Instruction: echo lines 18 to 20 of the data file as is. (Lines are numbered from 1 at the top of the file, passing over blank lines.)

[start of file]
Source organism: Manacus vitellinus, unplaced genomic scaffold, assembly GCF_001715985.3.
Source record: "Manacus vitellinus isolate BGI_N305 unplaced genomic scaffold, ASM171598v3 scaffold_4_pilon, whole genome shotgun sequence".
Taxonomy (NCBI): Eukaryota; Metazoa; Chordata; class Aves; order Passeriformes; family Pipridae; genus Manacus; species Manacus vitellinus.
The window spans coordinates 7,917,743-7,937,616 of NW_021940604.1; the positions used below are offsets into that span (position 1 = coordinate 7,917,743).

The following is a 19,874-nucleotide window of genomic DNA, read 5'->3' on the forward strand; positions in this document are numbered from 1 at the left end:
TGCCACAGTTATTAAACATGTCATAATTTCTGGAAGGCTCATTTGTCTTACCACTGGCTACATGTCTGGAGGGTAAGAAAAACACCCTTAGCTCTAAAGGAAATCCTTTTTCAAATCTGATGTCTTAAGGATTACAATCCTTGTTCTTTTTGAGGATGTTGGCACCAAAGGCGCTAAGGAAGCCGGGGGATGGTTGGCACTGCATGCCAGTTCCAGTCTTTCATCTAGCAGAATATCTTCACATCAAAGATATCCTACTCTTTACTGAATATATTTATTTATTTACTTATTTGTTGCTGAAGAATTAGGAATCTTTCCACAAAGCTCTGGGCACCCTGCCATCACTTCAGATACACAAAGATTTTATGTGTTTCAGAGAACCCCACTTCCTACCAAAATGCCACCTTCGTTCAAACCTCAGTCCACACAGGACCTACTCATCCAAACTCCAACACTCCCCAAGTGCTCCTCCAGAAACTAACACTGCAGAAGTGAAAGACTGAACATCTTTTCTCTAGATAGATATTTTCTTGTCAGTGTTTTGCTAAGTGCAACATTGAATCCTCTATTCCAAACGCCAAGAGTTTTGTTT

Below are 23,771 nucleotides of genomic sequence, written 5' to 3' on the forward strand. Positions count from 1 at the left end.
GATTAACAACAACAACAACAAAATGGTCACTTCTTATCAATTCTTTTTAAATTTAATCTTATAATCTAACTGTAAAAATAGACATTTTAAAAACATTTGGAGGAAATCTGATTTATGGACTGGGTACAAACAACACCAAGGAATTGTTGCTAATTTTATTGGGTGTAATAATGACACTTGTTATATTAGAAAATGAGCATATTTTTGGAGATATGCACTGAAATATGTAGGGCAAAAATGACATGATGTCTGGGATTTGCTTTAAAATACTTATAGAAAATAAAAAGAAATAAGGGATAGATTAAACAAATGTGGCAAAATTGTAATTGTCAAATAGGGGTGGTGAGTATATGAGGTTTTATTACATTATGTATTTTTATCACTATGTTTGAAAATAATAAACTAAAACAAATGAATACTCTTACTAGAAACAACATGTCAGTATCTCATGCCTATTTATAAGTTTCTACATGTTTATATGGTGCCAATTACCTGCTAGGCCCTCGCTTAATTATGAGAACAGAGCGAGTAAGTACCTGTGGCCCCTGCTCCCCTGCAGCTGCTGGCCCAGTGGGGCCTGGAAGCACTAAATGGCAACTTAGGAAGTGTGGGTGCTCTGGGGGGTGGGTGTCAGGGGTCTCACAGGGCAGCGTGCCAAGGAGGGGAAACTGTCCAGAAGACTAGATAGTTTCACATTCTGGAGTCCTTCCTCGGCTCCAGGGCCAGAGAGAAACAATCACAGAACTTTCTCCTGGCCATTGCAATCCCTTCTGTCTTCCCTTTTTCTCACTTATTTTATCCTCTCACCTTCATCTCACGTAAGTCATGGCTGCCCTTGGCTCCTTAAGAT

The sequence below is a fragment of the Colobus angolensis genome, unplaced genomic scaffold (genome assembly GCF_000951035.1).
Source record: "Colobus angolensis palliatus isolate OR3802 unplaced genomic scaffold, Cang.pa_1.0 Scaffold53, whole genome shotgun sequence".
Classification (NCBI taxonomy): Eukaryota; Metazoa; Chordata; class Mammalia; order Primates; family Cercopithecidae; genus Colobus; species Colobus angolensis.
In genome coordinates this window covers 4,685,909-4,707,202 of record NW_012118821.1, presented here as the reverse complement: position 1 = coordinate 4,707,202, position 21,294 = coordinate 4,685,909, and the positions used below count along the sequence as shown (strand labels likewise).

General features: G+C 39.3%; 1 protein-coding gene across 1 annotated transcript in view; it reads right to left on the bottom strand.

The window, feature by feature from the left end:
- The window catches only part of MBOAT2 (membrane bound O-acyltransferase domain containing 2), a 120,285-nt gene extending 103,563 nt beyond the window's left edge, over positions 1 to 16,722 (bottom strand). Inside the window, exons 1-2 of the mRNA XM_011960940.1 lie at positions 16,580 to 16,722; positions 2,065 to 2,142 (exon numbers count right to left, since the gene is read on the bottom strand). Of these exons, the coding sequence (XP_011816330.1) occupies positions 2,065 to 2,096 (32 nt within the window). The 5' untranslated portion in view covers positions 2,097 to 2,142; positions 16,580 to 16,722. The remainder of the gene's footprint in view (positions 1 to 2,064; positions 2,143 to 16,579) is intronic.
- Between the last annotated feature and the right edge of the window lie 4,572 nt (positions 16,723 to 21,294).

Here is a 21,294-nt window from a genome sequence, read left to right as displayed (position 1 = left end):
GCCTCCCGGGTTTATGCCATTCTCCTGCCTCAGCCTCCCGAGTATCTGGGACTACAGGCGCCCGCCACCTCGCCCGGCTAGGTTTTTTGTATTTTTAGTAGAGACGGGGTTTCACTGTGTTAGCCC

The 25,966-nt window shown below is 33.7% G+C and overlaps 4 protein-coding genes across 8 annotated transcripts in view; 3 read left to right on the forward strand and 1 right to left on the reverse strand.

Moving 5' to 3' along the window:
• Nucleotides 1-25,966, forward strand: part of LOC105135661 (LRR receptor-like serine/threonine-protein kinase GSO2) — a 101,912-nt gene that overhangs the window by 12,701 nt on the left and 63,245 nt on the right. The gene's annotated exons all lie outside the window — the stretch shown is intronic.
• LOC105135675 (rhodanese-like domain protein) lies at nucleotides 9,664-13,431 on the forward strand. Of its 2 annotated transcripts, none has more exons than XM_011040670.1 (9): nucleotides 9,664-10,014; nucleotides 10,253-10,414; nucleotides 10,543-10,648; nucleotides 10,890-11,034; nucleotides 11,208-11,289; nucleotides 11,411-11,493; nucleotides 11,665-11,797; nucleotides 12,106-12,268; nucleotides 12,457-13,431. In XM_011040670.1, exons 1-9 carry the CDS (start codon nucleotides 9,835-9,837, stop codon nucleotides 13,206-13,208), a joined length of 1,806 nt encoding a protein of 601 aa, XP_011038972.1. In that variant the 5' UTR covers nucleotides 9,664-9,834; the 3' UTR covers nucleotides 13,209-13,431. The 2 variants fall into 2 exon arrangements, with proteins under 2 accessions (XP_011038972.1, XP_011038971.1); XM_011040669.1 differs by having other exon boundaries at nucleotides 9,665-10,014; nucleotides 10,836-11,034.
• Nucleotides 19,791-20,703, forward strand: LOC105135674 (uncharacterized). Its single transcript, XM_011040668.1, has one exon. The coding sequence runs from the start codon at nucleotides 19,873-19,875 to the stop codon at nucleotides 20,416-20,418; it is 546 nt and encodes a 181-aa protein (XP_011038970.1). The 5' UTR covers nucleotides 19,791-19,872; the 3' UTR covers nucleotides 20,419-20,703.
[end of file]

GCCTCCCGGGTTTATGCCATTCTCCTGCCTCAGCCTCCCGAGTATCTGGGACTACAGGCGCCCGCCACCTCGCCCGGCTAGGTTTTTTGTATTTTTAGTAGAGACGGGGTTTCACTGTGTTAGCCC

The 25,966-nt window shown below is 33.7% G+C and overlaps 4 protein-coding genes across 8 annotated transcripts in view; 3 read left to right on the forward strand and 1 right to left on the reverse strand.

Moving 5' to 3' along the window: